Keeping food out of the trash has become a priority in Massachusetts. And for some local farmers, all that discarded food has also become a valuable commodity. At locations around the state, farmers are transforming food waste into renewable energy using a process that captures methane gas and converts it into electricity.
One example is on display at Jordan Dairy Farm in Rutland. Owner Randy Jordan says an anaerobic digester fueled by food waste and manure from his cows generates enough electricity to save tens of thousands of dollars each year. “We’re making power. We’re making money. We’re still in business,” he said.
So how does it work? The process begins at places like the Whole Foods in Sudbury, where workers collect food that’s being discarded — everything from cucumber peelings and oatmeal cookies to chunks of honeydew melon — and divert it from the trash.
Instead, they grind it up and ship it out to places like the dairy farm, where it becomes fuel for digesters, big containers that function like organic power plants. Inside, food is mixed with the other key ingredient: cow poop. At the farm in Rutland, workers scrape and scoop about 3 million gallons of manure a year. It’s mixed with the food in a blender of sorts, making a giant manure smoothie.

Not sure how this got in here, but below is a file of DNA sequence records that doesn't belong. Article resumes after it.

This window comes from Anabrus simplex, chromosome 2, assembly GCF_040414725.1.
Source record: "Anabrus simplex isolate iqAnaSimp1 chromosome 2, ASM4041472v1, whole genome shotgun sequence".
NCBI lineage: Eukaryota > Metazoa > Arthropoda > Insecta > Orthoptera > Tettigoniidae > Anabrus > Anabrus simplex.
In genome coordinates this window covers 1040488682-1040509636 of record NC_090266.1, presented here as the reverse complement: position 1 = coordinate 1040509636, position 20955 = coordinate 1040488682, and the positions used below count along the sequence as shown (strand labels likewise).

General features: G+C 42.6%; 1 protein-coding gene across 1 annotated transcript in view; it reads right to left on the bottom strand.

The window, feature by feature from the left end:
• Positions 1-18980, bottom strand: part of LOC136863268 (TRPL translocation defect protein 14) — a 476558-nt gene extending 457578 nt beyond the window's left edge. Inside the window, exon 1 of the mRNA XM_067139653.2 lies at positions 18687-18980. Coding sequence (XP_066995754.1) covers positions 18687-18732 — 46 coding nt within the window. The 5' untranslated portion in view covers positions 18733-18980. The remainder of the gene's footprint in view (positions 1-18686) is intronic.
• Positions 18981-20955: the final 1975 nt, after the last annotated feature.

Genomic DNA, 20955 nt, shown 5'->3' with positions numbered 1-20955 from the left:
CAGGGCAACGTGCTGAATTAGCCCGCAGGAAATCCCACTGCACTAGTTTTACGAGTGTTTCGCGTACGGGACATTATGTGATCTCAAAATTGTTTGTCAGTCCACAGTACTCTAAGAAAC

Microorganisms in the manure munch on the food, and the methane gas that results is captured and piped into a generator to produce electricity. To run its digester, Jordan Dairy Farm partnered with Vanguard Renewables, which develops and operates waste-to-energy projects using dairy manure. At one of the company’s other sites in Spencer, a digester powers about 2,000 homes plus the farm.